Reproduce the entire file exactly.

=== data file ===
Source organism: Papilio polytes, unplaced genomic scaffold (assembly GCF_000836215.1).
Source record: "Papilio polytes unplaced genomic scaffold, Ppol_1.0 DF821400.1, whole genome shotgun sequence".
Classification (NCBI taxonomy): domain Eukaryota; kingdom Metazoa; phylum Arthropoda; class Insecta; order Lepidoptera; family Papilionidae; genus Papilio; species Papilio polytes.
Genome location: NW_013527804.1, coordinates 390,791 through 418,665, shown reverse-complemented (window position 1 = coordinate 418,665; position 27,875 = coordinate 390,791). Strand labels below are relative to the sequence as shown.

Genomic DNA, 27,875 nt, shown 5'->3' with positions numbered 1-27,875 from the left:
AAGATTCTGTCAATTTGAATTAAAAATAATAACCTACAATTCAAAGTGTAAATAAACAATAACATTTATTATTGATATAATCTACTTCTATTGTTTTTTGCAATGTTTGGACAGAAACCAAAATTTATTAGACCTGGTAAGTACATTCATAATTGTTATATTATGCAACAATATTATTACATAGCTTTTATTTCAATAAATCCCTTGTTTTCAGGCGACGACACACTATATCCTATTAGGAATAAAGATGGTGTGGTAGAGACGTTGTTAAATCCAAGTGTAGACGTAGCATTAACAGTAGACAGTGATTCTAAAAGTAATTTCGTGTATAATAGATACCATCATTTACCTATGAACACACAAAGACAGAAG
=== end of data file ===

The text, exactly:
Source organism: Papilio polytes, unplaced genomic scaffold (assembly GCF_000836215.1).
Source record: "Papilio polytes unplaced genomic scaffold, Ppol_1.0 DF821400.1, whole genome shotgun sequence".
Classification (NCBI taxonomy): domain Eukaryota; kingdom Metazoa; phylum Arthropoda; class Insecta; order Lepidoptera; family Papilionidae; genus Papilio; species Papilio polytes.
Genome location: NW_013527804.1, coordinates 390,791 through 418,665, shown reverse-complemented (window position 1 = coordinate 418,665; position 27,875 = coordinate 390,791). Strand labels below are relative to the sequence as shown.

Genomic DNA, 27,875 nt, shown 5'->3' with positions numbered 1-27,875 from the left:
AAGATTCTGTCAATTTGAATTAAAAATAATAACCTACAATTCAAAGTGTAAATAAACAATAACATTTATTATTGATATAATCTACTTCTATTGTTTTTTGCAATGTTTGGACAGAAACCAAAATTTATTAGACCTGGTAAGTACATTCATAATTGTTATATTATGCAACAATATTATTACATAGCTTTTATTTCAATAAATCCCTTGTTTTCAGGCGACGACACACTATATCCTATTAGGAATAAAGATGGTGTGGTAGAGACGTTGTTAAATCCAAGTGTAGACGTAGCATTAACAGTAGACAGTGATTCTAAAAGTAATTTCGTGTATAATAGATACCATCATTTACCTATGAACACACAAAGACAGAAG